Much of the city is laid out in a grid pattern, with Avenues running north to south and Streets east to west. The exception to this is Broadway, which starts on the West Side in parallel with the avenues but suddenly veers off on a diagonal at about 71st Street and ends up near Battery Park. The system also breaks down totally south of 14th Street, so that in parts of Greenwich Village, for instance, streets cross each other rather than running parallel to each other. The numbering system for the streets also disappears, though not completely, so you’ll find Christopher, Bleecker, MacDougal, Spring, Houston, Canal and numerous other street names.

Where the grid system is in place it makes getting around very simple. Blocks are consistent in size, so you can easily estimate walking times and distance, and building numbers reflect their block, with each 100 being a block from Fifth Avenue, or from Central Park. The numbers below 100 are on the first block, 100-199 on the second, 200-299 on the third and so on. For example, our hotel was number 117 79th Street W, indicating that it was in the second block west of the park. Many locations are described according to the nearest junction - taking our hotel as an example again, its location can be given as “79th Street West and Columbus”, but bear in mind that this means it is near that junction, not necessarily right on the corner. Downtown this system doesn’t really work, so get out your map or simply enjoy getting lost!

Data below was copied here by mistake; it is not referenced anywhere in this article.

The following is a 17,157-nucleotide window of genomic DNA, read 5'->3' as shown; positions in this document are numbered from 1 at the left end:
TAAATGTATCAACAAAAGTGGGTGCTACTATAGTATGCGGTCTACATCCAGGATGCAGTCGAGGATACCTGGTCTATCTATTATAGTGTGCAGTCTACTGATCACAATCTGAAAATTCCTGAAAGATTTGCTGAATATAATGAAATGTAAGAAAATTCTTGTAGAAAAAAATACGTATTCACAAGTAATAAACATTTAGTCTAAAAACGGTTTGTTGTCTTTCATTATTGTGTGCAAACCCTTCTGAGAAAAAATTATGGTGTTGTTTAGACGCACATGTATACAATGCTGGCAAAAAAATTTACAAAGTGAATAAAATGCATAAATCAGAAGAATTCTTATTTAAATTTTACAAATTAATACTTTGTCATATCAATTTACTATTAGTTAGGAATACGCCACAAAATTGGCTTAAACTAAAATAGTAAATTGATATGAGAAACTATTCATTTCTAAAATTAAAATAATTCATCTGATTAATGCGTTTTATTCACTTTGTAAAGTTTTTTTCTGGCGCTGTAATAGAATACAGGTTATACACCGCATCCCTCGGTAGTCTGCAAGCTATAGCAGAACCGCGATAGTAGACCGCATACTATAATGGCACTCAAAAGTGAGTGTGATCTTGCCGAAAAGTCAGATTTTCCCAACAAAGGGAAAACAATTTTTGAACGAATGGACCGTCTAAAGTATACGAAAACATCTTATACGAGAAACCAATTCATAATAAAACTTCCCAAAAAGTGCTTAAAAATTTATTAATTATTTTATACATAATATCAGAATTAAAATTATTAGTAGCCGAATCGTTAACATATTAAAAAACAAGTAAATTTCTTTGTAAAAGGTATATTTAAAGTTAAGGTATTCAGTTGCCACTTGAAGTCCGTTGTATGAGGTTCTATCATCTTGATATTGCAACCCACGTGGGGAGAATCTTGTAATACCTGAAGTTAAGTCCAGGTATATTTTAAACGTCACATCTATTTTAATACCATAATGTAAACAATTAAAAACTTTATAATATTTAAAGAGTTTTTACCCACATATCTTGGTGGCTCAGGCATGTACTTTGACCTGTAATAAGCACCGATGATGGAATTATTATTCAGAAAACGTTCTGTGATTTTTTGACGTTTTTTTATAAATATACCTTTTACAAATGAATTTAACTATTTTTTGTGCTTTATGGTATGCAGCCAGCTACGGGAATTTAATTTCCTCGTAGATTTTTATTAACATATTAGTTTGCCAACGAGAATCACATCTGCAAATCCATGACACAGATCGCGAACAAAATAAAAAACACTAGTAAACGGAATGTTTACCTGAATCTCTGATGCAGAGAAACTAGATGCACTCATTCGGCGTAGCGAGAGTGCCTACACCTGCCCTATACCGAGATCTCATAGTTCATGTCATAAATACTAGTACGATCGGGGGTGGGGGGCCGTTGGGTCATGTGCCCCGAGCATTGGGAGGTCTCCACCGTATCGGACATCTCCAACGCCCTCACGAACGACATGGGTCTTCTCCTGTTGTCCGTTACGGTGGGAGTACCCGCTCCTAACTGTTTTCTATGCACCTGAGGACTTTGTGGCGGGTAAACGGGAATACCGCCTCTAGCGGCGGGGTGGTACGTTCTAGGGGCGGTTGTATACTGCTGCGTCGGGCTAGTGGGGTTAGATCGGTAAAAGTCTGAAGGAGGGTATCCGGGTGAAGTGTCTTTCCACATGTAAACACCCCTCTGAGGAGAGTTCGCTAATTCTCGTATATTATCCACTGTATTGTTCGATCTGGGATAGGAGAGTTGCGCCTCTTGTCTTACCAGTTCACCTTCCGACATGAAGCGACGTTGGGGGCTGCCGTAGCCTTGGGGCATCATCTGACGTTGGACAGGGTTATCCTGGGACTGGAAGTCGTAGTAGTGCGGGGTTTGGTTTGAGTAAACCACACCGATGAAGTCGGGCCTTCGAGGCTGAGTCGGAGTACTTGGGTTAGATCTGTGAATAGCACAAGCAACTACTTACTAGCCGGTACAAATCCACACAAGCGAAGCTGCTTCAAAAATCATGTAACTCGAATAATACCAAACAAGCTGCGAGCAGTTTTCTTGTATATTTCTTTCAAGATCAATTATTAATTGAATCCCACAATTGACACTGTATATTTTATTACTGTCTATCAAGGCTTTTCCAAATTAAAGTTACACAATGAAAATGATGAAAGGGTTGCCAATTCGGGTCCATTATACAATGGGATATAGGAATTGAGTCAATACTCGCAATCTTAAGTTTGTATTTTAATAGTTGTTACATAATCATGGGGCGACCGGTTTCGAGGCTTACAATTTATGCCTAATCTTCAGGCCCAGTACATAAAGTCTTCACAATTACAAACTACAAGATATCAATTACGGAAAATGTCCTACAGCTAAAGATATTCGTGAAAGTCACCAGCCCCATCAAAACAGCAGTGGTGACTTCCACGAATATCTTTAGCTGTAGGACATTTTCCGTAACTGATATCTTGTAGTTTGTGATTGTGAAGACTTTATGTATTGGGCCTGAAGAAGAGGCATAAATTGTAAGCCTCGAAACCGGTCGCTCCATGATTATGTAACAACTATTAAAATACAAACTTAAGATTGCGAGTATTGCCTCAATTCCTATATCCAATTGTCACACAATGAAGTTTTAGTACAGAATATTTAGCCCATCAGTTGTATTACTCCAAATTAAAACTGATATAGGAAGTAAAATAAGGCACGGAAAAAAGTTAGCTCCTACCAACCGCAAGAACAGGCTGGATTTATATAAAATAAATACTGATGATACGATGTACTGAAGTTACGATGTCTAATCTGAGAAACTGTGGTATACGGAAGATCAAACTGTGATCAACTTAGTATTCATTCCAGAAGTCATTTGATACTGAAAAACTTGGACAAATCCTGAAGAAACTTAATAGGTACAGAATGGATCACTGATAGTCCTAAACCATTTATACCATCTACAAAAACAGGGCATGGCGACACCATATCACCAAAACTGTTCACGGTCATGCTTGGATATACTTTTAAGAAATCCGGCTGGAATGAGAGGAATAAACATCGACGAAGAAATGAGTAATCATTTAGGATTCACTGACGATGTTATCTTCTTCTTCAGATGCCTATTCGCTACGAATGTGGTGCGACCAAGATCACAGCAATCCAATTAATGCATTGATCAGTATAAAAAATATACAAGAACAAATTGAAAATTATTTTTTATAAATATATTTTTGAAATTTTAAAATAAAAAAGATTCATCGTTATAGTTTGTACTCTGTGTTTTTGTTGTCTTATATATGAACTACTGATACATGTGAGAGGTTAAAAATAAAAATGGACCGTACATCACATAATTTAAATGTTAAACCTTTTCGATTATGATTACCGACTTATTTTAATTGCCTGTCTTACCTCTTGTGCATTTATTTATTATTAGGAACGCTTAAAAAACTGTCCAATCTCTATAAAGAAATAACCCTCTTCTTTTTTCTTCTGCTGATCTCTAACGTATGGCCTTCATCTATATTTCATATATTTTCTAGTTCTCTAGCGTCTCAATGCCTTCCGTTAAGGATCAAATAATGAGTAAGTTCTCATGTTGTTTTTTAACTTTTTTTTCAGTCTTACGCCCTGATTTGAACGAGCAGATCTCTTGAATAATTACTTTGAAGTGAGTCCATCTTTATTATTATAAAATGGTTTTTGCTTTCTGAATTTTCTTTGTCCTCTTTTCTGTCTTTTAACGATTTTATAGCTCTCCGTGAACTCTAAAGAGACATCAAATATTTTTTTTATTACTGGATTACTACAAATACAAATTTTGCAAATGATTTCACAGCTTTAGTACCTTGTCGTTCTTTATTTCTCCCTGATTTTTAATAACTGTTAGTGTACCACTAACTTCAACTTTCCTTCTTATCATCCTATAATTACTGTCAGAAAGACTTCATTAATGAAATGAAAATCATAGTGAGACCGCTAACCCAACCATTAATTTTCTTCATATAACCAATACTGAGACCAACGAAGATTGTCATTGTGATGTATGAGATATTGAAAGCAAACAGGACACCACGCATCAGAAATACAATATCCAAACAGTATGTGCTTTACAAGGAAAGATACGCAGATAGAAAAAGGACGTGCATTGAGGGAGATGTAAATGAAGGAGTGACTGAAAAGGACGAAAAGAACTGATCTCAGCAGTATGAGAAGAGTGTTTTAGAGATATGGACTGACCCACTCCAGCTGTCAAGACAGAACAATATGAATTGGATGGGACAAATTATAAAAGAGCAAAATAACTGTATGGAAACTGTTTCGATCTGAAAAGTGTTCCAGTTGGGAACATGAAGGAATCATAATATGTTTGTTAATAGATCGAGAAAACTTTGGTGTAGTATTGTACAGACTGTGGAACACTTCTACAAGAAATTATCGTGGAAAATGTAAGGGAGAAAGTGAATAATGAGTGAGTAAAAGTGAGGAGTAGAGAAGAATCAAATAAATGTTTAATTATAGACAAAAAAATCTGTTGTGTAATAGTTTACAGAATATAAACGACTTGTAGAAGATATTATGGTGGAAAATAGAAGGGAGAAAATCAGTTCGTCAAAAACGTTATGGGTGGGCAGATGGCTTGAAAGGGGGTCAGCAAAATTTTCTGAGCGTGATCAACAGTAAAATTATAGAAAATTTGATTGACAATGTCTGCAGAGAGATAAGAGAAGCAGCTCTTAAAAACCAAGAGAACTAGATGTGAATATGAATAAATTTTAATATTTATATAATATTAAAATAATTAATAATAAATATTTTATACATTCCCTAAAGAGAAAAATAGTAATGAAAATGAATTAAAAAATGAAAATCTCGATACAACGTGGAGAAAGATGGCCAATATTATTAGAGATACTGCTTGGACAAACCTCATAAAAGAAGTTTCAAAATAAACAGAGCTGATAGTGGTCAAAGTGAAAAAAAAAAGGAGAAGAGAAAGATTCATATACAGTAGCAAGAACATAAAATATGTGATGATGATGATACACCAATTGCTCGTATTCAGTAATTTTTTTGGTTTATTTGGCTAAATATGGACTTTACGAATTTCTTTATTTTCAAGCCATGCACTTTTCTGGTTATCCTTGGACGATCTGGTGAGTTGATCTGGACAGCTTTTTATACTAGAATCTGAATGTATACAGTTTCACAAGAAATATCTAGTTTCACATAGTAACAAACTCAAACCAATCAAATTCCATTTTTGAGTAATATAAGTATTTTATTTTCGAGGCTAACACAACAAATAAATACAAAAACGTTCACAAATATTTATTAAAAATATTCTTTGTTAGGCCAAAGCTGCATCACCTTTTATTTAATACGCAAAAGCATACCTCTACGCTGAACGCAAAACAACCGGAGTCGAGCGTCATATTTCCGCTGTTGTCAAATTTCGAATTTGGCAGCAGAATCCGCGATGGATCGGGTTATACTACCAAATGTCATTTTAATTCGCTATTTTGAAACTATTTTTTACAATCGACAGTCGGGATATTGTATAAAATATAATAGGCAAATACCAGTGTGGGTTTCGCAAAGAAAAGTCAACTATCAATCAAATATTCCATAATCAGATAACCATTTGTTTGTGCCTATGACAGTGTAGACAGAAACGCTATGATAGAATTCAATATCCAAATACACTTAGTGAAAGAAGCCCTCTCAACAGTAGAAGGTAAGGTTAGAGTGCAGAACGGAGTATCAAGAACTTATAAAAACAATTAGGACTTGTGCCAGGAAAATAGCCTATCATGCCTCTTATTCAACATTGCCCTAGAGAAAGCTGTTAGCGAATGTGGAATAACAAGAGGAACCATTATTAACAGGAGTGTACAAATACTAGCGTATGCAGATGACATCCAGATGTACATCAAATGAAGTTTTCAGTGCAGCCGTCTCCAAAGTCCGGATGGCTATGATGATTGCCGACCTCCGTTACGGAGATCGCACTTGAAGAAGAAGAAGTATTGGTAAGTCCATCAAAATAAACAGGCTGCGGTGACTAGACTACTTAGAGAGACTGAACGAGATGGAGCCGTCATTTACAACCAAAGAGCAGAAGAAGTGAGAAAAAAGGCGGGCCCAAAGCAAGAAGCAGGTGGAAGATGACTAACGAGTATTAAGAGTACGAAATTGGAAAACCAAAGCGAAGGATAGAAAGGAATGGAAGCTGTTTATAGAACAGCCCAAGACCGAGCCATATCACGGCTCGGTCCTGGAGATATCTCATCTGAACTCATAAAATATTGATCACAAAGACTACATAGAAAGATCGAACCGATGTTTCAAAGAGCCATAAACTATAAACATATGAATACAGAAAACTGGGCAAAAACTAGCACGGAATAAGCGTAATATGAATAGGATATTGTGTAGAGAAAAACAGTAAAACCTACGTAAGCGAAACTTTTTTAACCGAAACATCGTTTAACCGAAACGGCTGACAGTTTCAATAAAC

Stand Still

by davidlop

After the deep impact on people's lifes, all around the world, of the Sept. 11 atack, things slowly start to recover... and even after that big destruction, some things kept even still, against all odds and nonsenses. This monument was laying between the twin towers, and almost survived to the disaster. Now it keeps the memory of what happened, not far away... as people keep living their lives, not the same but toward the future anyway...

The Oyster Bar below Grand...

by dogears

The Oyster Bar below Grand Central. There's a 'whispering vault' in front of the restaurant, above the new food court, where you can whisper in one corner and hear it perfectly on the opposite corner. Huge selectioon of oysters, the vaults inside the big room make it noisy. Hidden New York : Empty parapets, seldom visited workrooms in the Brooklyn Bridge anchorage, stores and bars with no signs. Lost New York : The Cloud Club in the Chrysler Building and the Rainbow Room, the Automat............. and others......

Touch the sky from the Empire State Building

by Bigs

You must get on top of the Empire State Building. You will be the king of the world !! It´s really high up there!!! I really liked the lifestyle and athmosphere. It´s different to the rest of America I think.There are so many things to see and explore, and I liked the multinational flair of it!

The Race to the Finish

by mrclay2000

In the global race to build the world's tallest buildings, the New York skyline has been almost exclusively the world's premier racecourse. From the Park Row Building, to the Singer Building, then the MetLife Building, then the Manhattan Company tower, to the Chrysler and Empire State Buildings, to the World Trade Center and its proposed replacement, New York has been a world leader in stretching its achievements skyward. Despite the forest of skyscrapers, most buildings have distinctive looks and special features, and what better . . .when your head is in the clouds?